Family structure and risk factors for schizophrenia: case-sibling study

Haukka, Jari K.; Suvisaari, Jaana; Lönnqvist, Jouko
January 2004
BMC Psychiatry;2004, Vol. 4, p41
Academic Journal
Case Study
Background: Several family structure-related factors, such as birth order, family size, parental age, and age differences to siblings, have been suggested as risk factors for schizophrenia. We examined how family-structure-related variables modified the risk of schizophrenia in Finnish families with at least one child with schizophrenia born from 1950 to 1976. Methods: We used case-sibling design, a variant of the matched case-control design in the analysis. Patients hospitalized for schizophrenia between 1969 and 1996 were identified from the Finnish Hospital Discharge Register, and their families from the Population Register Center. Only families with at least two children (7914 sibships and 21059 individuals) were included in the analysis. Conditional logistic regression with sex, birth cohort, maternal schizophrenia status, and several family-related variables as explanatory variables was used in the case-sibling design. The effect of variables with the same value in each sibship was analyzed using ordinary logistic regression. Results: Having a sibling who was less than five years older (OR 1.46, 95% CI 1.29-1.66), or being the firstborn (first born vs. second born 1.62, 1.87-1.4) predicted an elevated risk, but having siblings who were more than ten years older predicted a lower risk (0.66, 0.56-0.79). Conclusions: Several family-structure-related variables were identified as risk factors for schizophrenia. The underlying causative mechanisms are likely to be variable.


Related Articles

  • BOOKS RECEIVED.  // Family Therapy: The Journal of the California Graduate School of;1996, Vol. 23 Issue 1, p76 

    The article presents a list of books including "Being a Man: A Guide to the New Masculinity," by Patrick Fanning and Matthew McKay, "Family Treatment: The Sibling Bond and Other Relationship Issues," by Edith M. Freeman, and "Family Education in Mental Illness," by Agnes B. Hatfield.

  • Flu-linked schizophrenia shows gender discrepancy.  // Psychotherapy Letter;May94, Vol. 6 Issue 5, p7 

    Presents a summary of the study `Prenatal Exposure to Influenza and the Development of Schizophrenia: Is the Effect Confined to Females,' by Noriyoshi Takei published in the `American Journal of Psychiatry' dated 1994.

  • Violence and psychosis. Taylor, Pamela J.; Gunn, John // British Medical Journal (Clinical Research Edition);6/30/1984, Vol. 288 Issue 6435, p1945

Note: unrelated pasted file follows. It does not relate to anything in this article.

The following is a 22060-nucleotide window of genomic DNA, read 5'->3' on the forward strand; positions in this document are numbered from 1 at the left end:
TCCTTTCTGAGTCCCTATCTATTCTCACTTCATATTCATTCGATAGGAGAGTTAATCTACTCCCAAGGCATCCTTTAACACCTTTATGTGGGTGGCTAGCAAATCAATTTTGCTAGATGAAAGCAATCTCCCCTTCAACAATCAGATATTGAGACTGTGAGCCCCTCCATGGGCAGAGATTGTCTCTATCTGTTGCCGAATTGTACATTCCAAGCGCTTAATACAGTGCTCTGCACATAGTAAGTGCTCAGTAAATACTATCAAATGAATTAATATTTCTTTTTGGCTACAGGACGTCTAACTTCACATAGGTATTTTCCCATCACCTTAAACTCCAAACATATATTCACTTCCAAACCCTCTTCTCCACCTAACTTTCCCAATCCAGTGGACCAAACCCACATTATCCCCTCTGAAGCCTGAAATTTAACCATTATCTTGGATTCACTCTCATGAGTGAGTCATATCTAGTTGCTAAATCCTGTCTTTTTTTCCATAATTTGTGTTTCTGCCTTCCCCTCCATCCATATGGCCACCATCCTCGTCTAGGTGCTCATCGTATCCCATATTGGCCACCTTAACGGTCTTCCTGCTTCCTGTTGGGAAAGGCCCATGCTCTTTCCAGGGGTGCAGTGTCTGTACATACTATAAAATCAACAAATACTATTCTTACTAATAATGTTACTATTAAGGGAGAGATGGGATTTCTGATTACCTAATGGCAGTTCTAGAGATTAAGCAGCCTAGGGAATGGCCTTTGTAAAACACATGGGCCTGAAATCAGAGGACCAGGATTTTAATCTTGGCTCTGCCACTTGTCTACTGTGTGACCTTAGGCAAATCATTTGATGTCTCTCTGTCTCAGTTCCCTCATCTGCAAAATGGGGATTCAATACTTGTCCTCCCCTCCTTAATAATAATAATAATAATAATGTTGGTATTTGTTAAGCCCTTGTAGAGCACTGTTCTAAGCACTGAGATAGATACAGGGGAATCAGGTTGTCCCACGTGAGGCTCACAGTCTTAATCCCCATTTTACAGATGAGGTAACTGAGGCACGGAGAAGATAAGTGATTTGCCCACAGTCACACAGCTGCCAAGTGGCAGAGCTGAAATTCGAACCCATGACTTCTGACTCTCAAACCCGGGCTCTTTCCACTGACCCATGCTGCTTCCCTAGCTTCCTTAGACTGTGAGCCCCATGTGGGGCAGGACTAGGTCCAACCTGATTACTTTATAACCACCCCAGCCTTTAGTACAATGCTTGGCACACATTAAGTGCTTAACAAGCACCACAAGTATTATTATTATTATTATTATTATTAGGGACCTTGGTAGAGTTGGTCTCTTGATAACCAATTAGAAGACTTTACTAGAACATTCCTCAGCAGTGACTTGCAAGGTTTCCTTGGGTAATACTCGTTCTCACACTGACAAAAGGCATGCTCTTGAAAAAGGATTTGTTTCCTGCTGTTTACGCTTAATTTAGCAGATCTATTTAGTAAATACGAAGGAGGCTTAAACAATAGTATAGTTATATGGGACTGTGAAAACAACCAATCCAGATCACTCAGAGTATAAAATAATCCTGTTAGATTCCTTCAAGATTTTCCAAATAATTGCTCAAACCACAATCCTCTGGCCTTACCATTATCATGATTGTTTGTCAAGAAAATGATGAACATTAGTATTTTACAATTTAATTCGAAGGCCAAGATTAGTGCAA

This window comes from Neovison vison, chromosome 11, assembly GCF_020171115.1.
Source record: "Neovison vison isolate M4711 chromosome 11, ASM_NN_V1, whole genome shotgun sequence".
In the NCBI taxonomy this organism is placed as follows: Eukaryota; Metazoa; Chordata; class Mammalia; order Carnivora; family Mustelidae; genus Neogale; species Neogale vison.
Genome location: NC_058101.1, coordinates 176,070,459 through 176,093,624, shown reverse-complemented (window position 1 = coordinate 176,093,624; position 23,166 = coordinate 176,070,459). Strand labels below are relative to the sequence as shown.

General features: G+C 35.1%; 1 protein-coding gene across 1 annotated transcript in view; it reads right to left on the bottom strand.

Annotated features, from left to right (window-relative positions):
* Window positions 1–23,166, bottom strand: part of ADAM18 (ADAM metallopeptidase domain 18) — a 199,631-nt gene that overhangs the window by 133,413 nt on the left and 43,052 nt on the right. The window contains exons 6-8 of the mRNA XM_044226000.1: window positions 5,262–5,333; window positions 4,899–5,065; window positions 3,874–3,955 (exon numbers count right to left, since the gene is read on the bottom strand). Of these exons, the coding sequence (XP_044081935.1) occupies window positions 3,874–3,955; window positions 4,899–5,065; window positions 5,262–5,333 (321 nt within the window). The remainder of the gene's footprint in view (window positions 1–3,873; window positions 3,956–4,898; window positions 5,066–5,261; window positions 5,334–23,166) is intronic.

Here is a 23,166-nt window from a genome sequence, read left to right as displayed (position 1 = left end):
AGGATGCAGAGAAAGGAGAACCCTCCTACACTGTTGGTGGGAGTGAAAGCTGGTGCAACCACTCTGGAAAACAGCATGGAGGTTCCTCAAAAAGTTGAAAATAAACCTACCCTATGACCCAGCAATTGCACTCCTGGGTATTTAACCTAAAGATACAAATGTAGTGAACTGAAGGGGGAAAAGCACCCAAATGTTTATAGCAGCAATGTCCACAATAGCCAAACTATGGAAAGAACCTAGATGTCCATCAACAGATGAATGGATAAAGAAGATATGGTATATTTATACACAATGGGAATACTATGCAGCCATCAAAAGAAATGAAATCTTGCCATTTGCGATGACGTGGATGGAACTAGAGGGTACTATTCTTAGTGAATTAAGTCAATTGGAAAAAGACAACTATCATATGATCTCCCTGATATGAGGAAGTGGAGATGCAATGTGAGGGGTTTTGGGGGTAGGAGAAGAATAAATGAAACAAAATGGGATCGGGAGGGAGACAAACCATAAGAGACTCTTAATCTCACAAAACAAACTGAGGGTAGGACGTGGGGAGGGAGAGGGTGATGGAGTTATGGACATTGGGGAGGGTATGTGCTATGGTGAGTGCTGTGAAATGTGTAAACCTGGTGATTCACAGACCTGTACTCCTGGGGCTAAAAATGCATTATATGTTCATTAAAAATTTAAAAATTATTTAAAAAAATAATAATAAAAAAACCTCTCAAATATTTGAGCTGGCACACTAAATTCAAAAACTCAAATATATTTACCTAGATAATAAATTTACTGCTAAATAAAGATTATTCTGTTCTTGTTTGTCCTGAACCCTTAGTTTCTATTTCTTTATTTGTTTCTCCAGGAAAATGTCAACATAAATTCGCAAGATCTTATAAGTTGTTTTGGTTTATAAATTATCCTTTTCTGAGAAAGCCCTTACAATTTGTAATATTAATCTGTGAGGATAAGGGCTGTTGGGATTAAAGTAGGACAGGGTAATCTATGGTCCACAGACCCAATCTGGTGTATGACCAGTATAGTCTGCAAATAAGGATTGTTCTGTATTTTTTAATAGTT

Examines the risk of violence among men with schizophrenia in London, England. Conduction of a survey on the records of men remanded on prison; List of conflicting hypothesis on the risk of violence in psychotic people; Suggestion to not underestimate the risk of schizophrenic violence.

  • Another Reason to Not Marry Your Cousins. Breindl, Anette // BioWorld Today;4/30/2012, Vol. 23 Issue 83, Special section p2 

    The article discusses a study which found that autozygous DNA, or DNA that is identical on both of an individual's chromosomes, may be an important risk factor for schizophrenia.

  • Risk factors.  // BMJ: British Medical Journal (International Edition);11/15/2008, Vol. 337 Issue 7679, p1177 

    The article presents a prize quiz related to risk factors for schizophrenia taken from the British Member of the Royal College of Psychiatrists examination.

  • Smoking cigarettes may increase risk, finds analysis.  // BMJ: British Medical Journal;7/18/2015, Vol. 351 Issue 8017, ph3773 

    The article discusses the association between smoking and risk of developing schizophrenia, making reference to an analysis conducted by researchers from the King's College London in England.

  • THE TAKE HOME POINTS.  // Psychiatry (1550-5952);Jul2009, Vol. 6 Issue 7, p14 

    The article lists the important points on the issue on the prodomal state of cognitive changes leading to schizophrenia.

  • Children at Risk for Schizophrenia. Kestenbaum, Clarice J // American Journal of Psychotherapy;Apr1980, Vol. 34 Issue 2, p164 

    Focuses on etiological factors attributed to the increased risks for children to develop schizophrenia. Role of gene-environment interaction; Significance of symptom clusters such as attentional deficits, poor socialization and withdrawal.

  • Schizophrenic DNA clicks into place. Holmes, Bob // New Scientist;1/25/97, Vol. 153 Issue 2066, p18 

    Reports on the link between schizophrenia and a gene that has a known function in the brain. Role of a mutation in the gene for a common brain-cell proteins; Use of genetic linkage to trace the gene responsible for defective filtering in the click test.


Read the Article


Sorry, but this item is not currently available from your library.

Try another library?
Sign out of this library

Other Topics